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Digital Sequence Information: CIOPORA Co-signs Declaration on Safeguarding Open Exchange

Reacting to the current discussion by the Convention on Biological Diversity (CBD) meeting of the Subsidiary Body on Scientific, Technical and Technological Advice (SBSTTA) as to inclusion of the “digital sequence information” (DSI) into the scope of the Nagoya Protocol (NP), CIOPORA co-signed a Stakeholder Statement initiated by International Chamber of Commerce (ICC). The Statement voices industry’s concerns about barriers that this potential step would place on biological research. The document will be presented to the attention of SBSTTA meeting on July 2-7, which will provide further recommendations on the issue to the CBD Conference in November 2018.


The public access to DSI, which to the present moment has no formal definition, fuels research in many areas, supports conservation and benefits society as a whole. Publicly available DSI allows to advance science and scientific understanding of biological systems. (1)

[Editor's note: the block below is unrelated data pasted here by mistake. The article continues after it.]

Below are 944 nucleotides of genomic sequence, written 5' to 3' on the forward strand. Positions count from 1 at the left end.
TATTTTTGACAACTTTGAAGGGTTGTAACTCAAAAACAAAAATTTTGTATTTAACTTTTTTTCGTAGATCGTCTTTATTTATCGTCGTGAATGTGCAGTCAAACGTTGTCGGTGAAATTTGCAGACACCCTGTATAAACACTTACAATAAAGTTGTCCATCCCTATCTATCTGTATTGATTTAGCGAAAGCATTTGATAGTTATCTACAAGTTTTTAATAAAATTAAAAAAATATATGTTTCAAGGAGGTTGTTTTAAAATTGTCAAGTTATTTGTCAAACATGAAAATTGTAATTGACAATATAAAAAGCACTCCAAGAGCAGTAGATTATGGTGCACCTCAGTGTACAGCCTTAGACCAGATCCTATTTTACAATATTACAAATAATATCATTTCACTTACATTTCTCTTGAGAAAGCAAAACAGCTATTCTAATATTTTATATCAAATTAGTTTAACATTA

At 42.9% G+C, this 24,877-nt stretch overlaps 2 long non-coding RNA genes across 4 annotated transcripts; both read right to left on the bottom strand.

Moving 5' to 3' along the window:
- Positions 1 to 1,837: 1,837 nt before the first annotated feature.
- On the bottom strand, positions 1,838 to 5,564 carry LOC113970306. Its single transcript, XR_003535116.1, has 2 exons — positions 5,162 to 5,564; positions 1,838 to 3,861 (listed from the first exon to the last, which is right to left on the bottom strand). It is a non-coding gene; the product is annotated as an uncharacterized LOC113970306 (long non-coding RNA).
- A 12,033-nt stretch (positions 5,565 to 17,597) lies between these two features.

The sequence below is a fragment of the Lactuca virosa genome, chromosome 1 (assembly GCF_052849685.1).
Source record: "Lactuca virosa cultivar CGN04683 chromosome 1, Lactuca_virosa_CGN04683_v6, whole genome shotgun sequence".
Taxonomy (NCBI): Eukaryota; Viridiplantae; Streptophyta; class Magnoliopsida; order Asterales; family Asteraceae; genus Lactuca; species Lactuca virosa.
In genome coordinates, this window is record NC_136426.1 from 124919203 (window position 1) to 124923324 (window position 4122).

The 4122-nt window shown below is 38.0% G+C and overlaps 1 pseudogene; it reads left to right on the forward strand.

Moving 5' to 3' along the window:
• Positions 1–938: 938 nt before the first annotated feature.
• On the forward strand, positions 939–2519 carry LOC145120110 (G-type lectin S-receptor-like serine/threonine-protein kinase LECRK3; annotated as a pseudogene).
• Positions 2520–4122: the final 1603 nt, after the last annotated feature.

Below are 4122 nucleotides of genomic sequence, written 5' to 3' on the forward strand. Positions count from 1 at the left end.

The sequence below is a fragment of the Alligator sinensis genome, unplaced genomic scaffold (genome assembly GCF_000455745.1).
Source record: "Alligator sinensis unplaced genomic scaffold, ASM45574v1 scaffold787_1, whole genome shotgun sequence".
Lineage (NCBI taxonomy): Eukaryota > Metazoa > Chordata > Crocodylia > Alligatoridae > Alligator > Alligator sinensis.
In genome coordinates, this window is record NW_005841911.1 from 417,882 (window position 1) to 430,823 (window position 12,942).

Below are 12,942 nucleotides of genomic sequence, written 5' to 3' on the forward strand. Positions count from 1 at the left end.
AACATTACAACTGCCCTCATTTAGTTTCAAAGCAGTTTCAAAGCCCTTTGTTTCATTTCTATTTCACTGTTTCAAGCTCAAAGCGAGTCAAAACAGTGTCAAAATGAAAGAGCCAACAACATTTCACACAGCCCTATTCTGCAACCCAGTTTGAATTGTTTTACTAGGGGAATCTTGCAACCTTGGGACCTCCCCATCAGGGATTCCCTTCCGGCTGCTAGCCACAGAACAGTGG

Currently, such sequence information stored in public databases is considered to be public domain and is not covered by the Nagoya Protocol. For instance, according to ICC, a total of 172 countries were using the International Nucleotide Sequence Database, which registered 1,621,300 website visitors from these countries between 2014 and 2016. However, some countries included clauses on rights on DSI while ratifying the NP. Such countries as e.g. Brazil may, therefore, claim that DSI should be or is already covered by the NP. (2)

DSI as a Part of Genetic Resource?

Currently, SBSTTA has a draft proposal in place to invite the conference of CBD parties “to clarify if and how the use of digital sequence information on genetic resources relates to access and benefit-sharing.” However, according to ICC, the question of whether DSI obtained from a genetic resource constitutes its part should be considered to be a matter of the genetic resource definition. While both the CBD and the NP define genetic resource as “genetic material of actual or potential value”, in its turn, the genetic material is defined as ”material of biological origin containing functional units of heredity” or genes. ICC further states that "in the absence of material, the resource in question does not qualify as a genetic resource under the CBD or the Protocol. (...) In other words, the term refers to the tangible genetic material which must physically contain genes. It, therefore, follows that intangible DSI as such cannot constitute a genetic resource as defined by the CBD. " (3).


(1) Joint Stakeholder Statement "Safeguarding Open Exchange of Digital Sequence Information".

(2) Source: ABS Information Forum <>, 21.06.2018.

(3) ICC <>, 21.06.2018.


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